The immensely growing popularity of the motorcycle hailing services is brining new challenges for road safety due violation of traffic rules by the bikers and lack of accountability of the ride-sharing services and their drivers.
Passengers are being victimized by the ride-sharing services in many ways as ride-sharing companies have little or no control over their partners/drivers.Nagging traffic congestion and lack of public transports have abnormally pushed up the use of bike-sharing service in the country’s major cities, including Dhaka.
Though these motorcycle ride-sharing services have provided some sorts of relief to the public transport crisis in the city, the number of road accidents in Dhaka has also increased.
Many users of the bike-sharing services alleged that most of the motorcycle drivers are unskilled. They do not have proper training to provide the services.
Inexperienced drivers, reckless driving by violating of traffic rules, low-quality helmets for pillion riders and fast driving to do more rides to get bonus from ride-sharing companies are the key reasons for accidents, they alleged.
Many drivers were providing fake addresses flouting rules while getting registered for offering ride-sharing services.
According to the drivers and apps authorities, only 30 to 60 minutes of indoor training are given before a driver/partner hit the street.Currently, more than 20 motorbike riding services apps including – Pathao, Ubar, Obhai, Sohoz Ride and MUV– are operating in the country. Pathao and Ubar dominate the ride-sharing services in the country.
According to a Pathao customer care official: “At first we verify all the papers of the vehicles including driving license. After that, we have a 30 to 60-minute training for the drivers. Finally, we allow the driver to carry passenger.”
Pathao app has been downloaded more than 50 lakh times while more than 4 crore trips were made with the app, according to the Pathao website.
On April 25, Fahmida Haque Labannya, 24, a student of BRAC University was killed as a covered van hit her ridesharing motorcycle in the capital’s Sher-e-Bangla Nagar area.
Abdur Rashid, sub-inspector of Sher-e-Bangla Nagar Police Station, said Labannya was going to her university by the motorcycle of a ridesharing service. When she reached at the gate of National Institute of Cardiovascular Diseases, the covered van dashed the motorcycle from behind around 11:45 am.
The accident left the university student dead on the spot.
After the incident, many people have taken to the social media to raise concerns over the safety concerns with the riding services.
They alleged that apps-based ride-sharing companies are not monitoring their bikers’ activities as most of the bikers drive recklessly.
Most of the ride-sharing bikers try to reach the destination hurriedly to do more trips to get bonus from the ride-sharing companies.
It was also alleged that many youths came to the capital from various parts of the country and started providing motorbike ride-sharing service as many ride-sharing companies are helping them to get a motorbike in easy instalment. This often causes accidents as most of the ‘migrated’ riders are not capable to drive in Dhaka.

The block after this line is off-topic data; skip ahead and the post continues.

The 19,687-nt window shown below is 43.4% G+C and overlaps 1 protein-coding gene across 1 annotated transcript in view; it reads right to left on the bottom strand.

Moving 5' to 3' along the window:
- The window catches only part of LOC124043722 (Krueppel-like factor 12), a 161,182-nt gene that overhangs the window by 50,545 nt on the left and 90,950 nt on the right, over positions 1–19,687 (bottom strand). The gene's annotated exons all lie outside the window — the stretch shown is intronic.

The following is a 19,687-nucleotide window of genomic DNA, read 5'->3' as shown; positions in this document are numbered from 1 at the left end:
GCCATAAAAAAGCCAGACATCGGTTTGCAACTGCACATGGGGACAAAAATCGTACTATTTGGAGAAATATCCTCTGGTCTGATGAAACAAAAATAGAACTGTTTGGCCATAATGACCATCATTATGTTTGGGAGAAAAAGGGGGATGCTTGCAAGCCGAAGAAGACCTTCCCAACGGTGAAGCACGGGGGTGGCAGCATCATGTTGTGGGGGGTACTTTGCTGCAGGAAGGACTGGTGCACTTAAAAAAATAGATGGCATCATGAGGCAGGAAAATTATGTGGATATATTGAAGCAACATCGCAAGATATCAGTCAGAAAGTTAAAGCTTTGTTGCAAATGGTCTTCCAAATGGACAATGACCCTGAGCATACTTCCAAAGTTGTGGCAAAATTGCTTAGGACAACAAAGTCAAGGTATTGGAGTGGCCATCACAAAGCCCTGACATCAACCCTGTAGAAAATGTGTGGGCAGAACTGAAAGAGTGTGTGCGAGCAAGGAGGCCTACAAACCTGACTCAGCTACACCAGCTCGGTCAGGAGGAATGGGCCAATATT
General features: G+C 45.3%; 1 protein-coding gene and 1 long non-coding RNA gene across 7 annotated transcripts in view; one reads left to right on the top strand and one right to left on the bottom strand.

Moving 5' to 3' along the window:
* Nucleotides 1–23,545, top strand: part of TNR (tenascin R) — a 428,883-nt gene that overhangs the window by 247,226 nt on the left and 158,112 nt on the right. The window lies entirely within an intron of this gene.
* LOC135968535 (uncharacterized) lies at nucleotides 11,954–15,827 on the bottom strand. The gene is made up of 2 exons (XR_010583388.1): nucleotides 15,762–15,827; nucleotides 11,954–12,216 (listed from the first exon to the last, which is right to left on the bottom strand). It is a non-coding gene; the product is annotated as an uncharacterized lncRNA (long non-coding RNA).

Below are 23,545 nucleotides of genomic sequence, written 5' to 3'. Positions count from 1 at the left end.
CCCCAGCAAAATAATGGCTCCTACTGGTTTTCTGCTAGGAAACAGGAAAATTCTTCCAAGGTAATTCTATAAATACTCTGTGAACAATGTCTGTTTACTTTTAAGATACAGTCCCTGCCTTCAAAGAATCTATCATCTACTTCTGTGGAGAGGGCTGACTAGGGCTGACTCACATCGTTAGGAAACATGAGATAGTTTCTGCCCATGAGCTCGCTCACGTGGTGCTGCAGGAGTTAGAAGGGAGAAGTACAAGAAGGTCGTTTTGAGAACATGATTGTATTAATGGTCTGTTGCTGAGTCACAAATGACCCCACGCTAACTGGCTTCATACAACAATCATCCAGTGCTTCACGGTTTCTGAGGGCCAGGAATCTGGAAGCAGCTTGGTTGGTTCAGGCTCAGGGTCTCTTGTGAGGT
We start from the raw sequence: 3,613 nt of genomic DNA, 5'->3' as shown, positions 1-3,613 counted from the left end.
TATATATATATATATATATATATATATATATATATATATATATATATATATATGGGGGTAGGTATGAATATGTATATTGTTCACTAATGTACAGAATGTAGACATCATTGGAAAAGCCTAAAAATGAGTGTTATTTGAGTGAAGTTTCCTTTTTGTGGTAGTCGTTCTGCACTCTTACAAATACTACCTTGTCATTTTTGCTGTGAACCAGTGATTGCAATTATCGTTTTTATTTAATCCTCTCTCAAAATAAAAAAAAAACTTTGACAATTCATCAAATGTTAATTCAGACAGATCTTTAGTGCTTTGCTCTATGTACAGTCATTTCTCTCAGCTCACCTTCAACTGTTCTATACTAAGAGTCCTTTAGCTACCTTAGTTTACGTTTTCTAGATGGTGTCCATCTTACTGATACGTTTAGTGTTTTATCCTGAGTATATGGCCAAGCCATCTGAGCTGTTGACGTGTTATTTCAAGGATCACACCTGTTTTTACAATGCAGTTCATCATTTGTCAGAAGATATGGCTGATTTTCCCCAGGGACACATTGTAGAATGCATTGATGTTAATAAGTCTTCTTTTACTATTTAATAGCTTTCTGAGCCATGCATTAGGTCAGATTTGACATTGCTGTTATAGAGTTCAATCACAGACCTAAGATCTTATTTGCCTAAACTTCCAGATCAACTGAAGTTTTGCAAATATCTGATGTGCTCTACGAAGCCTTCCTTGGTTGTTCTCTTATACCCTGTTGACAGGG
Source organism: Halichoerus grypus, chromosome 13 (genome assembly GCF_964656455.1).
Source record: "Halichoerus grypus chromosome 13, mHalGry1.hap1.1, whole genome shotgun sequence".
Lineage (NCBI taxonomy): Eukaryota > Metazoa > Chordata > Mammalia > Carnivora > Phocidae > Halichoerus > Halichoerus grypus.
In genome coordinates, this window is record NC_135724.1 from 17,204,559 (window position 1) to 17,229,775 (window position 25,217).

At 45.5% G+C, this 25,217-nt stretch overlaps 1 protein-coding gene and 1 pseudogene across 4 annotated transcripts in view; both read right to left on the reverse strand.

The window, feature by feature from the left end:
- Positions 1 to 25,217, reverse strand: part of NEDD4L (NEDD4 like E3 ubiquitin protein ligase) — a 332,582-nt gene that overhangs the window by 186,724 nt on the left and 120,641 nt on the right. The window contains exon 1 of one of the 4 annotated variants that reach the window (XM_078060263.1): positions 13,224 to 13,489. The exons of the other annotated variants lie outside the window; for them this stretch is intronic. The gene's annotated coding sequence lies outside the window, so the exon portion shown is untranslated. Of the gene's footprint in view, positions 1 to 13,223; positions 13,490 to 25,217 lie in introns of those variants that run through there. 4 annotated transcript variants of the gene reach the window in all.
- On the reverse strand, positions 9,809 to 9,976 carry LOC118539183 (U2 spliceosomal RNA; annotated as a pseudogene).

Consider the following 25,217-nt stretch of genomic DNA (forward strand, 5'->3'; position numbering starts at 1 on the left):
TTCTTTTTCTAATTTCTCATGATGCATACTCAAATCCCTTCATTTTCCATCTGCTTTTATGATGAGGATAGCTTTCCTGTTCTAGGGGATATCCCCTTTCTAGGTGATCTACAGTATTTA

Sajid, a university student said, “The driver’s helmet is safe but the helmets given to the passengers are mostly made of plastic.”
“Most of the cases the helmet has no ribbon,” he added.
In most cases of motorcycle accidents, the motorcyclists or co-riders get injuries in the head, neck or spinal cords which leave them either dead or paralysed for life, according to doctors.
Biplob Kumar Sarker, deputy commissioner of DMP (Tejgaon Zone), said: “Ride-sharing companies are registering their drivers without checking their identity and address properly.”
“Some drivers are unskilled while some are drug addicts. While carrying female passengers, some bikers intentionally push break abruptly,” he said.
He also said the helmet kept for the passengers are also substandard.
The police officer said they have asked the ride-sharing companies to address these issues. “Otherwise, legal action will be taken against the companies,” he said.
Knowing the risks of accident, people are forced to use bikes to get mobility in time-bound life in urban areas.
According to the Accident Research Institute (ARI) of BUET, around 8 to 9 per cent of all road accidents are occurred with motorcycles. The number is higher as many of the road accidents caused by motorcycles remain unreported as they are considered as individual cases.
Kazi Md. Shifun Newaz, Assistant Professor of BUET, said “Motorcycle drivers are usually amateur drivers. As a result, they do not have an institution of education. The risk of a motorcycle accident is three times higher than other vehicles.”
“Accidents are often caused due to reckless driving with more than one rider. Biker and the pillion riders must have to wear helmets to avoid accidents,” he added.
He said “Motorbike riders are reluctant to follow traffic rules which often caused accidents. So that law enforcing agencies should take measures so that motorbike users follow traffic rules properly.”